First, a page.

In the short story The Cornish Mystery, Dr Adams is the doctor of Mrs Pengelley. He attended to her when she complained that she was frequently sick after meals. He diagnosed gastritis but Mrs Pengelley could tell that he was puzzled and uneasy. He was always changing the medicine but nothing did any good.
With Poirot and Hastings, Adams was far more insistent. Hastings observed that he was "the typical red-faced country doctor of fiction" but at the hint of their errand to inquire about the possibility that Mrs Pengelley had been poisoned, "his red face turned purple". He stood by his diagnosis of gastritis and claimed that anything else was "gossip" from "a lot of scandal-monering old women". All the same, Hastings noted that he was more perturbed than he cared to admit and Poirot remarked that Adams had an easy mind. This unease came to the surface at the trial of Edward Pengelley when Adams admitted that the symptoms of arsenic poisoning might easily be mistaken for gastritis.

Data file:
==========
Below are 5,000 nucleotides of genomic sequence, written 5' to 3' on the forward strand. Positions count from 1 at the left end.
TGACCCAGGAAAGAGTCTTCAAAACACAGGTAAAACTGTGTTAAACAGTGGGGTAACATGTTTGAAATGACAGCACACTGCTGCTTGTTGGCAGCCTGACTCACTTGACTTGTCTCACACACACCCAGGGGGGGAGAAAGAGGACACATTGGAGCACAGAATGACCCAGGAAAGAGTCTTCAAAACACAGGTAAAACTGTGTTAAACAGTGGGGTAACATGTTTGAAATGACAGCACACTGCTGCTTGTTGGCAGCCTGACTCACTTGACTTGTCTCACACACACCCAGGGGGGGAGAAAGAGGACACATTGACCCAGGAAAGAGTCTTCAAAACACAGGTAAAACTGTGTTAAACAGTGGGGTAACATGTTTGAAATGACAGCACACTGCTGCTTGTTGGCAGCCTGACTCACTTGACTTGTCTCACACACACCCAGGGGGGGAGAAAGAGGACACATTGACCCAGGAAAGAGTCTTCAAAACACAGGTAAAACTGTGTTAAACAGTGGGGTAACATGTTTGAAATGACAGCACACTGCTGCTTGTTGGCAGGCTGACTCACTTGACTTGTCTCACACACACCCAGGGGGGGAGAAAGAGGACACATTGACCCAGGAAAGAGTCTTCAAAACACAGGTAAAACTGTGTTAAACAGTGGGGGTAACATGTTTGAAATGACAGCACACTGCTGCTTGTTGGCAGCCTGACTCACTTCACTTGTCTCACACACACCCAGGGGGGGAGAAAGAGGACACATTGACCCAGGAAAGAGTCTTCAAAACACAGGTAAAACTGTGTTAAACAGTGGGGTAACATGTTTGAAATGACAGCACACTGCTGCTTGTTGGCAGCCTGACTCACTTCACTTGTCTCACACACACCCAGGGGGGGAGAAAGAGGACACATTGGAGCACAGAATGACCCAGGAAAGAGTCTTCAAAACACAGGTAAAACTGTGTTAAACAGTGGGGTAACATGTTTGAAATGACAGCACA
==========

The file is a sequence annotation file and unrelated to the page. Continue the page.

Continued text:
In the 1990 ITV film adaptation of The Cornish Mystery, Dr Adams is portrayed by Derek Benfield. The portrayal is highly faithful to the original, with many of his lines from the original text being used in the dialogue. If anything, Adams is portrayed as even more stubborn than in the original. Adams continues to insist on his diagnosis of gastritis, even during the trial. He contends that the symptoms of gastritis and arsenic poisoning are the same, even though the judge reminds him that this is contradicted by the home office expert.